No Past, No Respect, and No Power: An Anarchist Evaluation of Native Americans as Sports Nicknames, Logos, and Mascots

By Williams, Dana M. | Anarchist Studies, January 1, 2007 | Go to article overview
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No Past, No Respect, and No Power: An Anarchist Evaluation of Native Americans as Sports Nicknames, Logos, and Mascots


Williams, Dana M., Anarchist Studies


ABSTRACT

Native American imagery is commonly used in American society, particularly as sport team nicknames, logos, and mascots. An anarchist critique sheds light on the multifaceted dimensions of oppression that this practice draws upon. Racism and sexism, capitalism and violent state power not only constitute the targets of many anarchisms; they are also the matrix propping up these Native American sports nicknames. These various oppressions are explored in detail, with an attempt to diagram the major dimensions in which these nicknames are maintained by the dominant US culture. Understanding the ways in which the practice draws power from various oppressive and hierarchical institutions can be useful for overcoming not only Native American repression, but also aiding anarchist struggles against American Empire.

Keywords: Native Americans, mascots, nicknames, culture

INTRODUCTION

The expropriation of Native American1 culture by mainstream America is pervasive (Green 1988; Merskin 2001; Miller 1999), as 'Warriors' and 'Indians' ranked in the top ten most prevalent college sports team names in the mid-1990s (Nuessel 1994). Yet, only in recent years has this practice been increasingly criticized. In 2005, the National Collegiate Athletic Association (NCAA) decreed that the use of Native American nicknames, logos, and mascots2 by eighteen US college sports teams was detrimental to learning and promoted harmful stereotypes of Native people (NCAA 2005). While this critique is an appropriate vantage point from which to construct an argument against this practice, an anarchist and anti-authoritarian perspective could offer a deeper and more radical understanding. A closer examination of the dense web of domination behind using Native American imagery in sports exposes the more general domination of Native peoples themselves.3

Many critiques have been offered regarding this uniquely American practice. Pewewardy (1991) argues that such imagery distorts society's cultural perception of Native Americans, a distortion which has a detrimental impact upon Native people themselves, particularly children. Merskin (2001) asserts that the usage of Native imagery in consumer products creates a 'consumer blindspot', facilitating the avoidance of important issues regarding Native Americans. Those who are protective of racialized sport imagery feel attacked, according to Davis (1993), due to the challenge of the unique 'American masculinist identity' founded on Western mythology.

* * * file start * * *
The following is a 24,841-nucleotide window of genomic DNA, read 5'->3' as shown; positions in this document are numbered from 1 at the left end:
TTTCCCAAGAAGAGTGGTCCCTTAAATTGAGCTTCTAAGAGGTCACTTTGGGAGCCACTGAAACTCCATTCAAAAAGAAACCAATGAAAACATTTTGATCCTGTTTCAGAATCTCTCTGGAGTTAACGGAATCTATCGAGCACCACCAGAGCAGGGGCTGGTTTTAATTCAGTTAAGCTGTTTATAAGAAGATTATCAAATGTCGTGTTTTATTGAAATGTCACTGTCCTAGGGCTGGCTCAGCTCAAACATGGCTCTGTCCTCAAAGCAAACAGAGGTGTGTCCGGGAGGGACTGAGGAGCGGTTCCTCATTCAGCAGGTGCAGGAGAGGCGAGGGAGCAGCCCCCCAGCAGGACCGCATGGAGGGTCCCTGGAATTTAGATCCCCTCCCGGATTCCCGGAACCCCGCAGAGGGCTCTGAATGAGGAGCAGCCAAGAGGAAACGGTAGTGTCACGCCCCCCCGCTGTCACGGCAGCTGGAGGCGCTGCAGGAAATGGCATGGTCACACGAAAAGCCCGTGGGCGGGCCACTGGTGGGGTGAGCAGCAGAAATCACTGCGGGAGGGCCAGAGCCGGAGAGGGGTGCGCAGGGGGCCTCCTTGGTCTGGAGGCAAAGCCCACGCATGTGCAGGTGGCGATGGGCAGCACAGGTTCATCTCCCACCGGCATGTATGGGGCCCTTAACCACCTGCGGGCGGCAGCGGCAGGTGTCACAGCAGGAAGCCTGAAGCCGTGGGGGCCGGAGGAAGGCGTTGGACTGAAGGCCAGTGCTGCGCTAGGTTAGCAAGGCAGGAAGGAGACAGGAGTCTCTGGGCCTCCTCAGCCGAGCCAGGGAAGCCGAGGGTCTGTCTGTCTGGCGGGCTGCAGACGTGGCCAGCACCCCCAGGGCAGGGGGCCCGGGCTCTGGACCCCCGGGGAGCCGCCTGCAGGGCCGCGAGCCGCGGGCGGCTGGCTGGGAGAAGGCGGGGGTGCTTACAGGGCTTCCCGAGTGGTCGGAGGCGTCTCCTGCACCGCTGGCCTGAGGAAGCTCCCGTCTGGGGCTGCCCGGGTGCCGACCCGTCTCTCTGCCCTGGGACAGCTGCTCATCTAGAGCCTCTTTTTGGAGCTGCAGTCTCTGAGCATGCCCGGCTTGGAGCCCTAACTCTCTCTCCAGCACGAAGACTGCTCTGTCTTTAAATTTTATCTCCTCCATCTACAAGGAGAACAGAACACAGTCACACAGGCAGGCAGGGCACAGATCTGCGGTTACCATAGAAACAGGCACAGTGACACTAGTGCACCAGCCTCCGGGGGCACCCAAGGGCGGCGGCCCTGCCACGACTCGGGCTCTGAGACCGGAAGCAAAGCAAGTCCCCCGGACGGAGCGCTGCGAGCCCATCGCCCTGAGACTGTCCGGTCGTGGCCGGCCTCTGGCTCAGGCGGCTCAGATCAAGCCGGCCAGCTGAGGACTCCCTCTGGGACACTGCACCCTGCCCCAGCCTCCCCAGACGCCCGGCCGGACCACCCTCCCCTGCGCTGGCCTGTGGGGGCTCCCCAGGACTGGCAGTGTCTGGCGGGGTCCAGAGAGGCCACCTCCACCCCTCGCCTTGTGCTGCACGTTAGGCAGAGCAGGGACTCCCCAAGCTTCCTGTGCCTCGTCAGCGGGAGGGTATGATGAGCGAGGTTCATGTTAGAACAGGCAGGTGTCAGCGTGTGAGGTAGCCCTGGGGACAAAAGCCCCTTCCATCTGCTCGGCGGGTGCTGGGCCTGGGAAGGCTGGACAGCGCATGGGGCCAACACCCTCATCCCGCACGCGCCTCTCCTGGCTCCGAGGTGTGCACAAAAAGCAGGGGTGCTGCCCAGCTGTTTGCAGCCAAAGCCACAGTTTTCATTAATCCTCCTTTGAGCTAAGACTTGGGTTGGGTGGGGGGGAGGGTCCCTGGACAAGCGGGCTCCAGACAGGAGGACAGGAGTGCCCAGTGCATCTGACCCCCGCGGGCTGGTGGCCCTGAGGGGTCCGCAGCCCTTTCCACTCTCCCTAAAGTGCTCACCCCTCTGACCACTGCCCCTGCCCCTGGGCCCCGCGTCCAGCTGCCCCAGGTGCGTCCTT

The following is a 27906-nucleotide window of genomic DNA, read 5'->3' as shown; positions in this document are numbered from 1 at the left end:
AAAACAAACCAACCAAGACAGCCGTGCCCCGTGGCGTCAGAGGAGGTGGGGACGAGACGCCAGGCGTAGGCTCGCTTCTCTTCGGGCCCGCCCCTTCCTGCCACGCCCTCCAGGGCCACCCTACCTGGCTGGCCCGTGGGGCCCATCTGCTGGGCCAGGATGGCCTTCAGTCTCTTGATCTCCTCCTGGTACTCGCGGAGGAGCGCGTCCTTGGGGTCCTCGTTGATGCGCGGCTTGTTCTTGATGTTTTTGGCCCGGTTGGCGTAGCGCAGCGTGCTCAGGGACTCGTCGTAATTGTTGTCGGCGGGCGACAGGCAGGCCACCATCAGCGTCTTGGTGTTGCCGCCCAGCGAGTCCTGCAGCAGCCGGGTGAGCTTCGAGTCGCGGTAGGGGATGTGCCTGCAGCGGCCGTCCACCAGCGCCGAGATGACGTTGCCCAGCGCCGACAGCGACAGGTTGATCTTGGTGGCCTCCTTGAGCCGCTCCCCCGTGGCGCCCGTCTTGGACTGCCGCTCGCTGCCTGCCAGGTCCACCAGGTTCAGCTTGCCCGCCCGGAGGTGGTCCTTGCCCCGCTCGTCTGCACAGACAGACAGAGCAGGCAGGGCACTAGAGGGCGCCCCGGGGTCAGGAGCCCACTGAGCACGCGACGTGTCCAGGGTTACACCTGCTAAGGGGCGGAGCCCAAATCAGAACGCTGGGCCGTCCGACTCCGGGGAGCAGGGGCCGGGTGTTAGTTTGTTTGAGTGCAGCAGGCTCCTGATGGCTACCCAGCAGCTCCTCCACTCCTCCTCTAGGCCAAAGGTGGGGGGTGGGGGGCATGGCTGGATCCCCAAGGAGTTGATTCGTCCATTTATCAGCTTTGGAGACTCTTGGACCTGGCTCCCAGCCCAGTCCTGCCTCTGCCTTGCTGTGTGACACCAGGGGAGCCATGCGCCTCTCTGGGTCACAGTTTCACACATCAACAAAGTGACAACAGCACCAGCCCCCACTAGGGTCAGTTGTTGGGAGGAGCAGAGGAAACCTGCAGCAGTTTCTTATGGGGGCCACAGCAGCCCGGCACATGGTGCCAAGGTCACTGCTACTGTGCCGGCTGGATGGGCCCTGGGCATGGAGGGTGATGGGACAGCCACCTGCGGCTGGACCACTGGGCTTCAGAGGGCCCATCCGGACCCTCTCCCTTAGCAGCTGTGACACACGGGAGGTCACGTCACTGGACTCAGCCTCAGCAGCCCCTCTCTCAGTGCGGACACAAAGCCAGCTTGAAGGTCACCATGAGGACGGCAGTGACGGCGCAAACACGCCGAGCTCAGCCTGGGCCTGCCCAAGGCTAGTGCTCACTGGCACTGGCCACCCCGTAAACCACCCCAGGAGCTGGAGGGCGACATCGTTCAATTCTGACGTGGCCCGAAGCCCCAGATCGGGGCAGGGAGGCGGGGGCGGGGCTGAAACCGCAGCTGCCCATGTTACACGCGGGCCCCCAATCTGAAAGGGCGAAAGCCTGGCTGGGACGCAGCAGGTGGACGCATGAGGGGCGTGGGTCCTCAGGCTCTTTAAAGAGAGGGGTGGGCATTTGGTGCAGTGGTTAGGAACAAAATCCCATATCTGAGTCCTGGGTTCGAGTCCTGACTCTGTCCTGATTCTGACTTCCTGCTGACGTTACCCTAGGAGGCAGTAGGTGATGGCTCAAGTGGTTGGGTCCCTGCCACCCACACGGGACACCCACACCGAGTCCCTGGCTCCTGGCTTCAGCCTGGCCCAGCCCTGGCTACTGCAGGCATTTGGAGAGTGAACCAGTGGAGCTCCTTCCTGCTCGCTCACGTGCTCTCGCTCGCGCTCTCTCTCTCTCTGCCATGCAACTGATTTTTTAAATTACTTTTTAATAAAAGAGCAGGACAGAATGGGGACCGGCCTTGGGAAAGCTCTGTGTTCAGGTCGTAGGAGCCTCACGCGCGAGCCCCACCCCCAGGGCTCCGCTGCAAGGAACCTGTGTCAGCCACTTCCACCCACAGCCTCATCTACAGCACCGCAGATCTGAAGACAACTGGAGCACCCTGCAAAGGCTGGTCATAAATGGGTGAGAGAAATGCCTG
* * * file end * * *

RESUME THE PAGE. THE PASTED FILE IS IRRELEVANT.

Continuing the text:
More specifically, research has shown that conventional arguments which today revolve predominantly around 'tradition' of the team and claimed 'honour' towards Native Americans - offered to justify the practice of using Native Americans as mascots, logos, and the like, are themselves flawed, both historically and statistically. Staurowsky (1998) has worked to uncover the neglected history of the Cleveland Indians baseball team (represented by a wide-grinning 'Chief Wahoo'), which was not named to honour an early Native team member as claimed, but rather because the athlete represented a marketable commodity that would attract attention and novelty to the Cleveland club. Whites are generally supportive of the Indians' 'Chief Wahoo', while Native Americans are largely opposed to it, with AfricanAmericans falling somewhere between the opinions of the two (Fenelon 1999). Whites, sports fans, and those with a lower level of education were found to have greater hostility to a change of the Washington Redskins football team name than African-Americans, non-sports fans, and the higher-educated (Sigelman 1998). At the University of North Dakota, where there exists a sizable Native student population, Native Americans were in fact not appreciative of the 'honour' extended them by the overwhelmingly White university, and a majority of surveyed Native students were in favour of changing the 'Fighting Sioux' nickname (Williams 2006b).

Both local and national Native organizations have also condemned this practice (AISTM 2006).

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